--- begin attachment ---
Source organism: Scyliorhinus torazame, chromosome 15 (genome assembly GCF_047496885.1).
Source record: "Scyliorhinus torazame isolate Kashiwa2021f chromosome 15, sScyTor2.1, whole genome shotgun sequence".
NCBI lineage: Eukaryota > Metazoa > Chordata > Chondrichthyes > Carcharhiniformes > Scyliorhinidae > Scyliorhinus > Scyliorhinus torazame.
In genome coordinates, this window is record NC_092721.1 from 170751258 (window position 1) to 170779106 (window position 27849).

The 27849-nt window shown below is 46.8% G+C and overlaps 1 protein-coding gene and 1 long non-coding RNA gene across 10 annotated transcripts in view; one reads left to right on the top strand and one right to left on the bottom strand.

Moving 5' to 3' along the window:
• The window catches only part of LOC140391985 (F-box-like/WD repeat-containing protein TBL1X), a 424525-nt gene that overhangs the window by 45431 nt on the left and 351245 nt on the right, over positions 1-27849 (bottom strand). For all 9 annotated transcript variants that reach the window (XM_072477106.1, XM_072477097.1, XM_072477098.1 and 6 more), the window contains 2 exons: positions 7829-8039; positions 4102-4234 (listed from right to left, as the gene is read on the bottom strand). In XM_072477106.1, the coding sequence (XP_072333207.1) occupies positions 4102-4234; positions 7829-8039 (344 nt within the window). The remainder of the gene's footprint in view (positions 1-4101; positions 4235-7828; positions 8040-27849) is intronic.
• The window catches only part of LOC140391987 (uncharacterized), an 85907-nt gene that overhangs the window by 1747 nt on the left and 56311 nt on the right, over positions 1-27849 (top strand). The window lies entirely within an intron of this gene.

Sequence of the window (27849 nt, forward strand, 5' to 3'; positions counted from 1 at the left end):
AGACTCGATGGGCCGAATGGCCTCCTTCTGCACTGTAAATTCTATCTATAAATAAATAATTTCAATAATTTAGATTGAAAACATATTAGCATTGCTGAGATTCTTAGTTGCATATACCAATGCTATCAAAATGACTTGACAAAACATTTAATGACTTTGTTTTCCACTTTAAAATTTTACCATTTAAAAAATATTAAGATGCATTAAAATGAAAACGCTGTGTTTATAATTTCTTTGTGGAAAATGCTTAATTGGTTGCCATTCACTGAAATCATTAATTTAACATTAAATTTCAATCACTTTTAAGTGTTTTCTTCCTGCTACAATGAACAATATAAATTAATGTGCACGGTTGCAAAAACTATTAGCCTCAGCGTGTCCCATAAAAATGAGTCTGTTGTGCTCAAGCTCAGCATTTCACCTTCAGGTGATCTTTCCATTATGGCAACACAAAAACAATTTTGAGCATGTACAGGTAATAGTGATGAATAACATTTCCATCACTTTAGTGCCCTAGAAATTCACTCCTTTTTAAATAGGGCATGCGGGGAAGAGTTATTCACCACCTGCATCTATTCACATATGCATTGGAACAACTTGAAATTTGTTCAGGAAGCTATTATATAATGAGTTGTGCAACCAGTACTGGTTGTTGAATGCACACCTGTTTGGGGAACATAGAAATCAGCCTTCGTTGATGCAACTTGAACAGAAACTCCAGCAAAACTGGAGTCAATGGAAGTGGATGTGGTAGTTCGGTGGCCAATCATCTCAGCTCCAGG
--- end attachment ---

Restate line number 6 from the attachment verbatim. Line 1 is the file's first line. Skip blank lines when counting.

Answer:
Moving 5' to 3' along the window: